MANILA — President Ferdinand Marcos Jr. unveiled lofty economic goals in his first State of the Nation Address, but analysts raised concerns how his administration will reach these targets given the country’s limited fiscal space.
According to Zy-za Suzara, executive director of policy think tank Institute for Leadership, Empowerment, and Democracy, Marcos offered a laundry list of targets without mentioning the major challenges, such as high unemployment rate and soaring inflation, hounding the country.
“There are a lot of problems there that need to be acknowledged so that they can be able to target properly and be able to allocate resources,” she told ANC Tuesday.
She added, “The first question, logically, is solutions to what problems? It’s as if he just went to a rundown of all of the things, all of the aspirations, the big promises that he wanted to do for the entirety of his administration but to me, it lacked a strategic focus.”
In his speech Monday, Marcos vowed to slash poverty, rein in high food prices and boost renewable energy. He also wants children to get back into classrooms, ease the debt burden of farmers, and expand internet access.
While Marcos’ maiden SONA was heavy on numbers, an economics professor noted it lacked details on how the President will achieve his plans.
“We wanted to hear more about how he intends to reach those targets. What policies must be laid down in order to reach those targets?” Dr. JC Punongbayan, who teaches at the UP School of Economics, also told ANC.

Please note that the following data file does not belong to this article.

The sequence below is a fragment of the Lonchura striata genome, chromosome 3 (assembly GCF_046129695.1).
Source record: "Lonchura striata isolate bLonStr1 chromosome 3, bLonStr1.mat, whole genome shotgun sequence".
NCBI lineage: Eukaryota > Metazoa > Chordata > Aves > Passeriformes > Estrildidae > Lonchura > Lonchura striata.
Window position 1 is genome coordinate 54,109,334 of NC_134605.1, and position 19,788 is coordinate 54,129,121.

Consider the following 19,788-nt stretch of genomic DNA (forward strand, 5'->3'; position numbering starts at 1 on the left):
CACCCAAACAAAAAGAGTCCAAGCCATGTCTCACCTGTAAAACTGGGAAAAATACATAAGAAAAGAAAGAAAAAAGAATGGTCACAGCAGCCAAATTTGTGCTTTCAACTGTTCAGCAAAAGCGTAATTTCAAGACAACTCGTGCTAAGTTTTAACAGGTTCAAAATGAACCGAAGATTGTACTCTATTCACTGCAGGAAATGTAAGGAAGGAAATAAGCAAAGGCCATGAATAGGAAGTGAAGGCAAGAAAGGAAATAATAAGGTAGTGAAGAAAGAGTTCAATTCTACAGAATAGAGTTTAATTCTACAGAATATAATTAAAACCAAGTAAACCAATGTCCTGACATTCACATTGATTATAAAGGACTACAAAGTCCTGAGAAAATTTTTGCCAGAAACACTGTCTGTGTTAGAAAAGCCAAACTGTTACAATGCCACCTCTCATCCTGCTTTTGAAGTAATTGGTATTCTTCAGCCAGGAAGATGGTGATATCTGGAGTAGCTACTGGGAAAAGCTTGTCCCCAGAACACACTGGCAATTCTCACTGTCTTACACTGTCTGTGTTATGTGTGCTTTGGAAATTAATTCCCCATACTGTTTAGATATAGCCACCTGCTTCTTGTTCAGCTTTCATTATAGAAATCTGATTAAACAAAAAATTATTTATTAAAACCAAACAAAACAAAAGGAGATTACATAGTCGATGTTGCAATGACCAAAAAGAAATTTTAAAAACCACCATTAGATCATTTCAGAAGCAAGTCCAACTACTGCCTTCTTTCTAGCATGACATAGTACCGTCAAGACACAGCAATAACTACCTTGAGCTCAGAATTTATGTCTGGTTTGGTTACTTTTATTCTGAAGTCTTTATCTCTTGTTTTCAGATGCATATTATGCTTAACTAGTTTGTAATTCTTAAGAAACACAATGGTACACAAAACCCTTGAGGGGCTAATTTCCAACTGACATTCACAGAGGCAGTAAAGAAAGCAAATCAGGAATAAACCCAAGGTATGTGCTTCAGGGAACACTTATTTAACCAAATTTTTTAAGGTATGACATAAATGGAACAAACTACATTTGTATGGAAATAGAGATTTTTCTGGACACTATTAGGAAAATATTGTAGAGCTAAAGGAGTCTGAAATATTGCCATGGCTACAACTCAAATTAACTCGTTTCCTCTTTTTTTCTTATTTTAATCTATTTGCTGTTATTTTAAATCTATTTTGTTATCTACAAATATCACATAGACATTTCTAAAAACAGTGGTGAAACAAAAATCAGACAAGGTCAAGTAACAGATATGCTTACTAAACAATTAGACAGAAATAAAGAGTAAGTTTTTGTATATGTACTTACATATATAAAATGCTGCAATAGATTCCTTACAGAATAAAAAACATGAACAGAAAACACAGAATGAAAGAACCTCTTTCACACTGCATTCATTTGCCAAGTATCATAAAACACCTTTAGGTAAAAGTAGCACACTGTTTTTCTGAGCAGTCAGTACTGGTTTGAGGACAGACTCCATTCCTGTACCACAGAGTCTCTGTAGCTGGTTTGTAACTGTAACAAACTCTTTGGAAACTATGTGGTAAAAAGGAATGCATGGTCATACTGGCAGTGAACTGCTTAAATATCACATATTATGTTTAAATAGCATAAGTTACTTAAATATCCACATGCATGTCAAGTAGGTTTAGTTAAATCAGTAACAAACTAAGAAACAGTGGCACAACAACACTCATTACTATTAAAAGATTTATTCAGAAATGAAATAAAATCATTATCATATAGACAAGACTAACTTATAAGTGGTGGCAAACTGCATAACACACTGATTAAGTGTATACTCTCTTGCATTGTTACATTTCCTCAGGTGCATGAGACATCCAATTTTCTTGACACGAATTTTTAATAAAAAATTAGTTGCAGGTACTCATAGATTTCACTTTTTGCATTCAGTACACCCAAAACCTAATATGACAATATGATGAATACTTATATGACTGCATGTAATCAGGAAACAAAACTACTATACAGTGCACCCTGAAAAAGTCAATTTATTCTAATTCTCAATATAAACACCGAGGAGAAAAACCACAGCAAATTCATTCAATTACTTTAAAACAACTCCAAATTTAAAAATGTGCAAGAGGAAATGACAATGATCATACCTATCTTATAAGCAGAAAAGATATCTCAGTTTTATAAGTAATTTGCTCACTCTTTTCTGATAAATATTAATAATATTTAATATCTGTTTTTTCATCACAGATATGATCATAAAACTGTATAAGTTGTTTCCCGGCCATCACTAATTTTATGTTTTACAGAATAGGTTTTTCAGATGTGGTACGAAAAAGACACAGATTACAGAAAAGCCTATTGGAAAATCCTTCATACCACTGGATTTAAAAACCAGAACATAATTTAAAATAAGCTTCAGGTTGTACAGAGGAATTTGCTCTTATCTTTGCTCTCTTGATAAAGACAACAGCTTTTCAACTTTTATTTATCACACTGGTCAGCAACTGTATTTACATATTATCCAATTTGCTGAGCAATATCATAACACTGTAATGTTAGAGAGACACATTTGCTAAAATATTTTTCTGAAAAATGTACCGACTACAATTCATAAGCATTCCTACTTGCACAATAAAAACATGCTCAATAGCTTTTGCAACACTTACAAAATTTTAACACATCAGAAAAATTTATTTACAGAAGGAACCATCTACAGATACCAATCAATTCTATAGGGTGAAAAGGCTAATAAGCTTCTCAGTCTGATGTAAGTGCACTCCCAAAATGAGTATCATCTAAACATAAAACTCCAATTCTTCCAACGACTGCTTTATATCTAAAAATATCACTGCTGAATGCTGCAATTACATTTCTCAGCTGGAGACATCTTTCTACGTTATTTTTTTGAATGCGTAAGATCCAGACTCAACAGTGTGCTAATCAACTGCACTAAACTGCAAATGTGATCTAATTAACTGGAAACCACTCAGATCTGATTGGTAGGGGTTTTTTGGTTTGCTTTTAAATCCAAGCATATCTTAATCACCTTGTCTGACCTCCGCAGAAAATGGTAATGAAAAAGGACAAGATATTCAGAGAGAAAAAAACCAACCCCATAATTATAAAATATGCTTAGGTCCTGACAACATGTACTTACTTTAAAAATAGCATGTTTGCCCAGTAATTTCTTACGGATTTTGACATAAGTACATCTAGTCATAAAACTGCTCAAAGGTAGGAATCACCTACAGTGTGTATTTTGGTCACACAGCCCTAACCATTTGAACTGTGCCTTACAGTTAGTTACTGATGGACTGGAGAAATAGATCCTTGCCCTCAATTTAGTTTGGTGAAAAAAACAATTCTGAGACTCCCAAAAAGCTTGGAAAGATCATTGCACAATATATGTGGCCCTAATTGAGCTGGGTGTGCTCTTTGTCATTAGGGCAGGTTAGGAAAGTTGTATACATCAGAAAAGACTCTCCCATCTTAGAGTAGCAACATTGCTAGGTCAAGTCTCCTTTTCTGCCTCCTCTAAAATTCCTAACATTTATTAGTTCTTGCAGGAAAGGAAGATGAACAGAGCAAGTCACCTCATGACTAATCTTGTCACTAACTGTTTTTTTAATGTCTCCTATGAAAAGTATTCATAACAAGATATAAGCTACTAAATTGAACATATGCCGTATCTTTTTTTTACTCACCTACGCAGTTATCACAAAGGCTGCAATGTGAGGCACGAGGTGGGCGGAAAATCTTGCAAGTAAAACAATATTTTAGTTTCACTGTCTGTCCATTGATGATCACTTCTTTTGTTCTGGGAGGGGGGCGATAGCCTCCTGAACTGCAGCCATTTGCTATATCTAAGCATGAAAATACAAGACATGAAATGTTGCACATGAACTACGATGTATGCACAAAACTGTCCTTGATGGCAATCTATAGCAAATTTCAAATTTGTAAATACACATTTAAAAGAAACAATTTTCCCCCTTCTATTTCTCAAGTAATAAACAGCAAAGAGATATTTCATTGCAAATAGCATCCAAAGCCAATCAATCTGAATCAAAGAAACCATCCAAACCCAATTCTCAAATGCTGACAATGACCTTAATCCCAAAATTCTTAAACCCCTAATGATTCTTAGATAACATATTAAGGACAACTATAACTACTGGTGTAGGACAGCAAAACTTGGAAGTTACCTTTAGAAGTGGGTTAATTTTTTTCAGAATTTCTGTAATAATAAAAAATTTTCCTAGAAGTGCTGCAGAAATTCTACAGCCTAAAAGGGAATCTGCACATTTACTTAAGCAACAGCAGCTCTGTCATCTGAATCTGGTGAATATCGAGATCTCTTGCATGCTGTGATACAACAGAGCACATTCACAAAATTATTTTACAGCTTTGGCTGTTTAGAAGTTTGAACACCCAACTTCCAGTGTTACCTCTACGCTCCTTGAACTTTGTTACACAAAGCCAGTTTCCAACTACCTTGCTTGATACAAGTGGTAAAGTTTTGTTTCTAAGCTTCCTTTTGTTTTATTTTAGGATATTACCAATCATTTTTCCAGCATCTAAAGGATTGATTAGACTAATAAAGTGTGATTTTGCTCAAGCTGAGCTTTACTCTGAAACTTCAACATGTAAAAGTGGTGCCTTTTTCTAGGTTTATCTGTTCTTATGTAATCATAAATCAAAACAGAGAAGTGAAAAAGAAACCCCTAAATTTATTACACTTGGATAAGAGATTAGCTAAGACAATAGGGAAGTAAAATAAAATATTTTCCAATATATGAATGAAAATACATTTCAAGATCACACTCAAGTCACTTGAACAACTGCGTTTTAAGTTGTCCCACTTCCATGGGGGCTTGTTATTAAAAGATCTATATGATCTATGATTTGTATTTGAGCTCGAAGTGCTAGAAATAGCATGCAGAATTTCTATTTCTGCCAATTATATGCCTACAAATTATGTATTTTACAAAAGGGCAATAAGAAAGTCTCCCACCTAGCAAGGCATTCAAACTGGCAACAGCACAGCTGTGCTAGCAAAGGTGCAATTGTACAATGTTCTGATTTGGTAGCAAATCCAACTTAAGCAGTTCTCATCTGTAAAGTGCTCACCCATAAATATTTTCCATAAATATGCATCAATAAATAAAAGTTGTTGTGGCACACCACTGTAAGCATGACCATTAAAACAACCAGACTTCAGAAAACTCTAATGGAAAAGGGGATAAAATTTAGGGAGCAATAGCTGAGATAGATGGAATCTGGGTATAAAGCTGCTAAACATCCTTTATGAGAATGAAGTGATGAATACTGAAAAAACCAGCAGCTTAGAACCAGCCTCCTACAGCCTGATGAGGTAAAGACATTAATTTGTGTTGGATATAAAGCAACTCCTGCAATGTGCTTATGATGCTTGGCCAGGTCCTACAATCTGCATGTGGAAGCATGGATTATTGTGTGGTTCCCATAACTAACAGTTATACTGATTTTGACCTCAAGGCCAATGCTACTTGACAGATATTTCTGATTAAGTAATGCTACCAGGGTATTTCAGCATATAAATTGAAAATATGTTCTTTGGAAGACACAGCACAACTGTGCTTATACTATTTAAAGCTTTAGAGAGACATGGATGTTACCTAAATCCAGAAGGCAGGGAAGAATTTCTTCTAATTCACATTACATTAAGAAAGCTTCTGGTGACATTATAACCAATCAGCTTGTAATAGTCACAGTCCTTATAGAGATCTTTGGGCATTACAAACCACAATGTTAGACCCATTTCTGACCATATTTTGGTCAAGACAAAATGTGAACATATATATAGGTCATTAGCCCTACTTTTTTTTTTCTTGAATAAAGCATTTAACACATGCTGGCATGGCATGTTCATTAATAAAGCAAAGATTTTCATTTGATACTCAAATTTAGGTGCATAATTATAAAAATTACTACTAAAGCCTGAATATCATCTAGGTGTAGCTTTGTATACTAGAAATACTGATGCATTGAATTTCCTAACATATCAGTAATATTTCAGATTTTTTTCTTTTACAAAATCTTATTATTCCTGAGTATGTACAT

This, amid an economy ravaged by the COVID-19 pandemic, the ongoing Russian invasion of Ukraine and supply chain disruptions that are driving food and oil prices.
Though Marcos outlined a package of reforms in different sectors, such as modernizing agriculture and expanding his predecessor’s infrastructure program, Suzara asked how the projects would be financed.
“Curiously, there was no discussion about sources of financing in order to afford all of these aspirations, all of these investments that he talked about,” she said.
“There is really a need to tidy up the finances of the government,” he added.
According to a recent Pulse Asia survey, controlling inflation is among the top concerns of Filipinos.
While Marcos laid out a medium-term fiscal program by imposing taxes on digital transactions and rightsizing the government, Suzara said these proposed measures are revenue neutral, which means “the government will not gain much in terms of taxation”.
Both analysts also do not share the cautious optimism expressed by Marcos.
At the end of his 74-minute speech, the President said, “The state of the nation is sound”.
For Suzara, “It’s not as sound as the President would like to paint it to be.”
She added, “Definitely, we have a lot of problems that we have to solve coming out of the pandemic and we’re now facing a lot of new ones that will affect Filipinos and which will require the President to address in the coming months.”